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Morning Briefing

How Dorsett Stood In for Walker

August 16, 1986

According to Jim Dent of the Dallas Times Herald, Tony Dorsett's outburst after the signing of Herschel Walker was triggered by a call from former Dallas teammate Ron Springs.

Springs, now at Tampa Bay, reportedly said, "T., you shouldn't go back out there until they give you $1.1 million."

Dent: "A Cowboy player, who asked not to be identified, said eight players met Wednesday night at a local bar to discuss leaving the team. But they changed their minds."

Said Dorsett Thursday: "After you digest things, and sleep on it, you can usually go out and talk more intelligently. I actually went out last night and celebrated for Herschel Walker. Herschel doesn't drink, so I did the drinking for him. I have a hangover today. But I feel much better right now about things."

Add Cowboys: Of the club's salary structure, Skip Bayless of the Dallas Times Herald wrote: "Herschel Walker opened a hole wide enough to drive the entire team's Porsches through."

Here's the quote and guess who said it: "I don't care to mention the figure I have in my mind, but I'm going to get everything I can. I hate to say it like that but it's the truth. Once I leave here it's survival."

University of Pittsburgh running back Tony Dorsett said it in 1976.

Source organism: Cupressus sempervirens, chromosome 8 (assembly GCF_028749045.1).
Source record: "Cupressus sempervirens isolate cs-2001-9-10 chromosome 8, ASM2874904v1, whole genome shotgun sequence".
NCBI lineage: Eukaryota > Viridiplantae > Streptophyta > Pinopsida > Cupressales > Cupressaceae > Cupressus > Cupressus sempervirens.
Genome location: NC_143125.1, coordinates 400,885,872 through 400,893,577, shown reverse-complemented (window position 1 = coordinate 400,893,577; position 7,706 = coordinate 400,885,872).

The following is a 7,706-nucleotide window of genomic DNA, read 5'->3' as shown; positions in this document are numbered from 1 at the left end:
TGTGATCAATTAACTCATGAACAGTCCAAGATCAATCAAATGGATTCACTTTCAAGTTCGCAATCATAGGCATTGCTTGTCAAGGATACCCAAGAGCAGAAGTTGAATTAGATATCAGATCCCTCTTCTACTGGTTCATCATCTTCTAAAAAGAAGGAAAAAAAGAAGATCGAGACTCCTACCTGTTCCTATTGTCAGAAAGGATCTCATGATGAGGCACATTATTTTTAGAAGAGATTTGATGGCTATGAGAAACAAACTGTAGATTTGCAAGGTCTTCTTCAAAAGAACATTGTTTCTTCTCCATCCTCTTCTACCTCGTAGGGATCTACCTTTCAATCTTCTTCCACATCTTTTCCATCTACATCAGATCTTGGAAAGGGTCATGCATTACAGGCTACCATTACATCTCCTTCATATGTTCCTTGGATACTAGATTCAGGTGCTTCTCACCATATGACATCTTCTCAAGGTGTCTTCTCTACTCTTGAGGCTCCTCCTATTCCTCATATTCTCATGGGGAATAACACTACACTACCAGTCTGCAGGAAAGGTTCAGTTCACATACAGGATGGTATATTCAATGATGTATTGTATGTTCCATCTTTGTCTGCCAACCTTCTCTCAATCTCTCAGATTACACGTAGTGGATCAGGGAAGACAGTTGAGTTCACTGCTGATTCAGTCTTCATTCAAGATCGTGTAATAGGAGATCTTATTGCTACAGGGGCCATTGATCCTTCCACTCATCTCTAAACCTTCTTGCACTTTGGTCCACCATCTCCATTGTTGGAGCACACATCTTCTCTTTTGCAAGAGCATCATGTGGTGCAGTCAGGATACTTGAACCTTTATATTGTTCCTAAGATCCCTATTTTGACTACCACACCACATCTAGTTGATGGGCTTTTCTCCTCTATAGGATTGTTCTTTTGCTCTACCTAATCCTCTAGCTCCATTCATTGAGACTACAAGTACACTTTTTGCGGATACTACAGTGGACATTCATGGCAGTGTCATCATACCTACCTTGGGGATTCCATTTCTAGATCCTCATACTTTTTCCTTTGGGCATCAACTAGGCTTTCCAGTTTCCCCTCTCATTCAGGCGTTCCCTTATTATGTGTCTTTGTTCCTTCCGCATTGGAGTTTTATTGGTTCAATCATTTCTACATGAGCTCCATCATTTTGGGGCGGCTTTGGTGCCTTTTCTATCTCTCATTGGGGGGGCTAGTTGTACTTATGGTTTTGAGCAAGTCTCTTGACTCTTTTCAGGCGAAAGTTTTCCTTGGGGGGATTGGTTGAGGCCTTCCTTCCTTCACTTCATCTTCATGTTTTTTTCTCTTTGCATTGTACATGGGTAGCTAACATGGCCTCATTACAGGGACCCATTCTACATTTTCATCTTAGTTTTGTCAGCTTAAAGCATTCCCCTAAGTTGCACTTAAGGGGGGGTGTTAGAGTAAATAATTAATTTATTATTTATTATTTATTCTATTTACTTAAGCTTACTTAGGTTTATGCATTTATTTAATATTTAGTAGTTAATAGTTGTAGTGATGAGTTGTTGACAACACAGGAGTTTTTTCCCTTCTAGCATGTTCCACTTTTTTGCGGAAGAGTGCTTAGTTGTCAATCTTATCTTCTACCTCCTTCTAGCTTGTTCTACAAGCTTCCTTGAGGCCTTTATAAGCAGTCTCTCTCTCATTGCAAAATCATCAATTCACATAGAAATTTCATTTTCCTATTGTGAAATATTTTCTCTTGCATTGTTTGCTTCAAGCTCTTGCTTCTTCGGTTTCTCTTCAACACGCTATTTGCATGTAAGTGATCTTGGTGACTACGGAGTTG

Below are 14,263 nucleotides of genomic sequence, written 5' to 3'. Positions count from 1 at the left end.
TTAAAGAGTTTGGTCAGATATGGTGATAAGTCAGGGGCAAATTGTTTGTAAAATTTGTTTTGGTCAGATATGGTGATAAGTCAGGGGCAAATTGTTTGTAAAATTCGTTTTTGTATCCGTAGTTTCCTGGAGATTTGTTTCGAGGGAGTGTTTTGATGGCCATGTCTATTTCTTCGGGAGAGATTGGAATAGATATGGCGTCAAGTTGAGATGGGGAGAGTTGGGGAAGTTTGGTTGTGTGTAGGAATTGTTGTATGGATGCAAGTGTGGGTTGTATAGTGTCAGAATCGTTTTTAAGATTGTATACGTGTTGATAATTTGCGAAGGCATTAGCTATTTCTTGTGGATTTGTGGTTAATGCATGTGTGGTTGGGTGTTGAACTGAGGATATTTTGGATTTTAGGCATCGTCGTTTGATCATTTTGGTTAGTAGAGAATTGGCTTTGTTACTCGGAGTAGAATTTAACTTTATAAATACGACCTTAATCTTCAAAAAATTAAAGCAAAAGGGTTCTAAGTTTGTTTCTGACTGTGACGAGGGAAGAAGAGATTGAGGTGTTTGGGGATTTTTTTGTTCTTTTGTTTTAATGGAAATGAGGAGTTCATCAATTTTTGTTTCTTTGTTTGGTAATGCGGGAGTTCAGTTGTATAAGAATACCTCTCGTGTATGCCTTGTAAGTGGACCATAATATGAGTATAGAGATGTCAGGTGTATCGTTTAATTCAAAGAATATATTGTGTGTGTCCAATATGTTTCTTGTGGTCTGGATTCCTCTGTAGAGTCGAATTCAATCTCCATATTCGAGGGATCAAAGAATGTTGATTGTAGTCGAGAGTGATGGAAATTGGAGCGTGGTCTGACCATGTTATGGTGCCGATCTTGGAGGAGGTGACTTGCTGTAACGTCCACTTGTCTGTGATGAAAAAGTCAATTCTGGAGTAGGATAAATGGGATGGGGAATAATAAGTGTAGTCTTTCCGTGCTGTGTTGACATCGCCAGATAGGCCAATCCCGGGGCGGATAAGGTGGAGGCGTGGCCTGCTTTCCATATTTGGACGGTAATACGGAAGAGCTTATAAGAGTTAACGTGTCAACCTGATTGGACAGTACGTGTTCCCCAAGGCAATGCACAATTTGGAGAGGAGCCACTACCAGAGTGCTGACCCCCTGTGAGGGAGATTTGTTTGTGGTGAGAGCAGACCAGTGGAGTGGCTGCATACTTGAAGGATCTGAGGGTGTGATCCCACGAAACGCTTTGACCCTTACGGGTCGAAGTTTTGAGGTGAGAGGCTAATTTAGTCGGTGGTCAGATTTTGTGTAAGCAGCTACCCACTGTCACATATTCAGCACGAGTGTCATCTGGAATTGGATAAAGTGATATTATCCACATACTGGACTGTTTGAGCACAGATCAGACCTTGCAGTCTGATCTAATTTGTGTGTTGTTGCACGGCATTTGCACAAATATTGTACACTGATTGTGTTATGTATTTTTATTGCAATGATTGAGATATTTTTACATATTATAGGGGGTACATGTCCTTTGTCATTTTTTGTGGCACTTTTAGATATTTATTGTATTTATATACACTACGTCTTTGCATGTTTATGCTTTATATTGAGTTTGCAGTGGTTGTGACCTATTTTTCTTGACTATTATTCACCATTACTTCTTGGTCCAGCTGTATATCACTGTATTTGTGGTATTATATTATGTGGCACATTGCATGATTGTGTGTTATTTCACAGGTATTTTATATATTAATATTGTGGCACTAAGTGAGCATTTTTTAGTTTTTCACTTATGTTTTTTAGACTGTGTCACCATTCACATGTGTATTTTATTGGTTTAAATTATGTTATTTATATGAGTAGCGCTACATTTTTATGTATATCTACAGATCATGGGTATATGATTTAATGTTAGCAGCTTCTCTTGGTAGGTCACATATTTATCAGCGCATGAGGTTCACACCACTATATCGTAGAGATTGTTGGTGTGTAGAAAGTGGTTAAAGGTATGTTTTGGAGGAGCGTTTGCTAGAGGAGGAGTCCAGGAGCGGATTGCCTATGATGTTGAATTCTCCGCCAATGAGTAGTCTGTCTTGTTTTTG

Trivia Time: This one is from a new book titled, "Baseball Trivia Book to End All Baseball Trivia Books," by Bert Sugar: "What player had his birthday on the back of his uniform?" (Answer below.)

50 Years Ago Today: On Aug. 16, 1936, the United States defeated Canada, 19-8, at Berlin to win the gold medal in the first Olympic Games basketball tournament. Only a handful of fans saw the game, which was played in the rain on an outdoor court that turned to mud.

Writes David Wallechinsky in "The Complete Book Of the Olympics": "During the tournament, the International Basketball Federation passed a rule that banned all players who were taller than 6 feet 3 inches. The United States, which would have lost three of its players, objected, and the rule was withdrawn."

Joe Fortenberry, who stood 6-8, led the U.S. with eight points.

Steve Marcus of Newsday, on New York Mets reliever Roger McDowell: "He spent $7 at McDonald's for lunch, and equipment manager Charlie Samuels believes it to be a Met record. McDowell holds all the fast-food records on the team and should be a top candidate for the Rolaids Relief Award."

Tim McCarver, New York Mets announcer, on why it's no big deal when the team loses a game in the standings: "It's the same thing as William Perry losing eight pounds. Who'll notice?"

Ugh Dept.: Sports director Dave Coombs of WCMF in Rochester, N.Y., tells why he would vote for Edgar Allen Poe as the next commissioner of the U.S. Football League: "They've already had the fall of the house of Usher."

Chris Bando, who catches knuckleballers Phil Niekro and Tom Candiotti for the Cleveland Indians, couldn't believe it when somebody told him that Rick Ferrell used to catch four of them with the Washington Senators.

"That's a lot of sleepless nights," he said.

Hall of Fame shortstop Lou Boudreau, on Chicago Cubs shortstop Shawon Dunston: "He has the strongest arm I've seen in my 47 years in baseball."

Said Notre Dame Coach Lou Holtz, when told that the Irish were not ranked in college football's Top 20 by a publication: "I don't mind being the underdog. I just don't like the reasons why."

Trivia Answer: Carlos May, No. 17, born May 17.


Philadelphia Eagles safety Ray Ellis, after being threatened with losing his job by Coach Buddy Ryan: "I think I'm too strong mentally for him to scare me . . . but he gets my attention."

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